"The sun rises every morning.  I do not rise every morning. . . . It might be true that the sun rises regularly because he never gets tired of rising. . . . The thing I mean can be seen, for instance, in children, when they find some game or joke that they specially enjoy.  A child kicks his legs rhythmically through excess, not absence, of life.  Because children have abounding vitality, because they are in spirit fierce and free, therefore they want things repeated and unchanged.  They always say, "Do it again" and the grown-up person does it again until he is nearly dead.  For grown-up people are not strong enough to exult in monotony.  But perhaps God is strong enough to exult in monotony.  It is possible that God says every morning, "Do it again" to the sun; and every evening, "Do it again" to the moon.  It may not be automatic necessity that makes all daisies alike; it may be that God makes every daisy separately, but has never got tired of making them.  It may be that He has the eternal appetite of infancy; for we have sinned and grown old, and our Father is younger than we.  The repetition in Nature may not be a mere recurrence; it may be a theatrical encore. . . . "

"I had always believed that the world involved some magic:  now I thought that perhaps it involved a magician.  And this pointed a profound emotion always present and sub-conscious; that this world of ours has some purpose; and if there is a purpose, there is a person.  I had always felt life first as a story:  and if there is a story there is a story-teller."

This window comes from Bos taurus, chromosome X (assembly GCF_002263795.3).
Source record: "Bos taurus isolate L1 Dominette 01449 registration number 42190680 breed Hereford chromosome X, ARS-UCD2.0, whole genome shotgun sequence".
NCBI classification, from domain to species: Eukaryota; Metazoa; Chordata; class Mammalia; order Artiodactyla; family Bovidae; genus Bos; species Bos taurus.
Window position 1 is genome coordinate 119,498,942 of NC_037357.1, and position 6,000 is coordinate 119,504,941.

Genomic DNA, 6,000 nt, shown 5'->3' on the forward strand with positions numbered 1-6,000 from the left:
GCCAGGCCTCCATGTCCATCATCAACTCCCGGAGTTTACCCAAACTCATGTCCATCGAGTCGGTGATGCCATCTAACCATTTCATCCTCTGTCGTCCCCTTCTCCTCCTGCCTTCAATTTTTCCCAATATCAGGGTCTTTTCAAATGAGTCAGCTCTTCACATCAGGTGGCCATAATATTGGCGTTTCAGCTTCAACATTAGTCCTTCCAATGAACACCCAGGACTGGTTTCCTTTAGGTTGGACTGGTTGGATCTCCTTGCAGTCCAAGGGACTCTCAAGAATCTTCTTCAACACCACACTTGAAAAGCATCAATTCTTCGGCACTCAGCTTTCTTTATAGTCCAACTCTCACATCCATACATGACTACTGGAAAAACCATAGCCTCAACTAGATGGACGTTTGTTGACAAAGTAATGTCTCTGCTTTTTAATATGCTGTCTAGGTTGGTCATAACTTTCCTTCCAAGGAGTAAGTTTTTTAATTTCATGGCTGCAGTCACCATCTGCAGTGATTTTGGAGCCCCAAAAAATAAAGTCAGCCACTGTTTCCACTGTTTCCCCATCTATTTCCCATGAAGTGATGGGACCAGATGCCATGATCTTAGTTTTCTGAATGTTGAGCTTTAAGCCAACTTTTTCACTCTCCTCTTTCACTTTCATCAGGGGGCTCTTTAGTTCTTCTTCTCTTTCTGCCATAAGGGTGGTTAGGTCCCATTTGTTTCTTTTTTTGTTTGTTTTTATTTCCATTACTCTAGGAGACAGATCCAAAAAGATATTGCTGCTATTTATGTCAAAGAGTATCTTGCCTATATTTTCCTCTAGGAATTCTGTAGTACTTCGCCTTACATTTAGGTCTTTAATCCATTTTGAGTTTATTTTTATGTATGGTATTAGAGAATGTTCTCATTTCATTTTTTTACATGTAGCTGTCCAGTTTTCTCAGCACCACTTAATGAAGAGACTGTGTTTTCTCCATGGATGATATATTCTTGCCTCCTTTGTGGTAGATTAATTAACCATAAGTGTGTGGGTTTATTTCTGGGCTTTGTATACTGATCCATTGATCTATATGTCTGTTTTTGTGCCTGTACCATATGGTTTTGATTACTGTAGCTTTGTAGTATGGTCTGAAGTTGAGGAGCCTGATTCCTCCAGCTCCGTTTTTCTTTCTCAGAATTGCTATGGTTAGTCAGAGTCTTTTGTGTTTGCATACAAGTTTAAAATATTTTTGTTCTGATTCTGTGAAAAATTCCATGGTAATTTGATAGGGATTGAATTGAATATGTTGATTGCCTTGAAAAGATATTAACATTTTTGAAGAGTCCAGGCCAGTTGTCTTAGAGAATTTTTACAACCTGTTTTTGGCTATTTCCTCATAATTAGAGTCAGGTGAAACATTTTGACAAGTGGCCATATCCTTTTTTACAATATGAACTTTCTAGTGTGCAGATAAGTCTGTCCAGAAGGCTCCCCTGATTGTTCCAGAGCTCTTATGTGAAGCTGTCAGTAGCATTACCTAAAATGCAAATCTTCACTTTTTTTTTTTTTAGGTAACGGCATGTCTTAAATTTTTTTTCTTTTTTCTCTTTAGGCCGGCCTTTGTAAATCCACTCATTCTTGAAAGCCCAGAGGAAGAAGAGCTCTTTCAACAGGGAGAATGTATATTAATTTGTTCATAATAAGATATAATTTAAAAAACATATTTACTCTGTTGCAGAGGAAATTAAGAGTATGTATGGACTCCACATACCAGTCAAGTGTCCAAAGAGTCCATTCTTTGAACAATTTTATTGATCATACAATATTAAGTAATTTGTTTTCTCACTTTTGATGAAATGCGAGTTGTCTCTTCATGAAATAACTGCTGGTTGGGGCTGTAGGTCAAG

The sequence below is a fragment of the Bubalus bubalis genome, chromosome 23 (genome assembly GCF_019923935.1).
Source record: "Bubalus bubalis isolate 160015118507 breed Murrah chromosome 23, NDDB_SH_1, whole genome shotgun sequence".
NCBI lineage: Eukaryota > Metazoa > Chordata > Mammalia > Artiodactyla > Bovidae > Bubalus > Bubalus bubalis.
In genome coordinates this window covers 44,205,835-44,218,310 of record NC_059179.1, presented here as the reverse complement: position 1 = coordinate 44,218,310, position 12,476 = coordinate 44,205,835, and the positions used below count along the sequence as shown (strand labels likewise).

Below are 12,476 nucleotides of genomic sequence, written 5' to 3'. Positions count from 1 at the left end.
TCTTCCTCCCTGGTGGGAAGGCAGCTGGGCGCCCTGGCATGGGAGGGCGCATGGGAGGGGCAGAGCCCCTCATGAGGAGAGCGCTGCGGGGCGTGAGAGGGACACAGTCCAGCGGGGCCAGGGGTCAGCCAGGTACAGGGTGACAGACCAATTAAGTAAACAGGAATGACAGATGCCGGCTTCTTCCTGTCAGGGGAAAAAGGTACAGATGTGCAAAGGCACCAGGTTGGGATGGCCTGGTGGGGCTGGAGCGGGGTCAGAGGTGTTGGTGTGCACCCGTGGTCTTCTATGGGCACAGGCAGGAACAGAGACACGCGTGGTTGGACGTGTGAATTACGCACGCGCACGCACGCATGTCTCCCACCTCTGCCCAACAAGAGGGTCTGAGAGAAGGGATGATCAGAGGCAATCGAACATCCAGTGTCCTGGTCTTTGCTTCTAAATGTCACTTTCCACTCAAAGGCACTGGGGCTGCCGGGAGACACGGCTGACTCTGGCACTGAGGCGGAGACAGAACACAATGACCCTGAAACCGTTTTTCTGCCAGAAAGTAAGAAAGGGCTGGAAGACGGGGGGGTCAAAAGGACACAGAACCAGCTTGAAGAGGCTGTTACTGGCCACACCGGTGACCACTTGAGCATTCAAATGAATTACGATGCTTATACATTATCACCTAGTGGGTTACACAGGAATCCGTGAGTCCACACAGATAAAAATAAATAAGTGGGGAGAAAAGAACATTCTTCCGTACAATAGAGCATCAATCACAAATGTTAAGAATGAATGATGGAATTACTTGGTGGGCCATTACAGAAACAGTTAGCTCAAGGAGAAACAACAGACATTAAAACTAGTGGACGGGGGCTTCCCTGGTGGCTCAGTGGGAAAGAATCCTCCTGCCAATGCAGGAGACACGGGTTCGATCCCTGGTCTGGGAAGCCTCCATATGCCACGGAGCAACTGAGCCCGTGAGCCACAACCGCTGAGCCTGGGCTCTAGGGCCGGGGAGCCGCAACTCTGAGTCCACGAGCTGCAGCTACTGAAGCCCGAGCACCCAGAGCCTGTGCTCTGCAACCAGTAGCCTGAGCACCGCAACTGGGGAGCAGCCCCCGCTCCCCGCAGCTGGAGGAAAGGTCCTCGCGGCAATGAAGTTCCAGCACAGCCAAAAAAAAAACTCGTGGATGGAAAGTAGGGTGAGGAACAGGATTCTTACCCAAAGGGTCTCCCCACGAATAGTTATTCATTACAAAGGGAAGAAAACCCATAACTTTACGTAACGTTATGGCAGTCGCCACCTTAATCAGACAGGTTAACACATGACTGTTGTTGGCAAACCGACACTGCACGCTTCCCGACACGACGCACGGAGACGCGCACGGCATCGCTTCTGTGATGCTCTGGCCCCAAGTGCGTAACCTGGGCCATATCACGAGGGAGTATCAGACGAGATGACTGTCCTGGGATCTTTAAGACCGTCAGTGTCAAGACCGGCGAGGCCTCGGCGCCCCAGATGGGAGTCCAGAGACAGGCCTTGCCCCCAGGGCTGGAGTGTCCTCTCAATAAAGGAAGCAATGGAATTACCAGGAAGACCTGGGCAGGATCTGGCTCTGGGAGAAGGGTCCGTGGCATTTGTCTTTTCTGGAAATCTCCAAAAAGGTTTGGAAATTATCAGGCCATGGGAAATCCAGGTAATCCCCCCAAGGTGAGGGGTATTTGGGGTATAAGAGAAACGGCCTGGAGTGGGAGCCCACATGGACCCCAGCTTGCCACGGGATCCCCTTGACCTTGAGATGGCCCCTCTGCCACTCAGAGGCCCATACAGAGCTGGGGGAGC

Thank you, dear Chesterton, forever!  For whenever I think of God as younger than we are, my heart is struck with your wonder!

C. C. Elfstrom loves music (always!), classic films (on weekends; even the B's), reading (at night), and vintage things (of all sorts); married a guy who likes the same.

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An Antidote for Busyness

In a world of technology and fast-paced lives, we can find a hidden rhythm rooted in more permanent things.

Sarah Clarkson

______ When I was nine years old, my family moved to the middle-of-nowhere, Texas, and there I found a companion that I treasure to this day: the earth. Until then, I had brushed up against sky and trees and bugs in my big Tennessee back yard and in smidgens of park visits. But never had I gotten to know the earth on its own terms, away from the crowded room of streets and houses. In my new home, the chatter of the suburban world died away and I found myself able to get far enough into the hot quiet of a summer day that no voice could shatter the watchful silence of the trees. And I began to know the earth.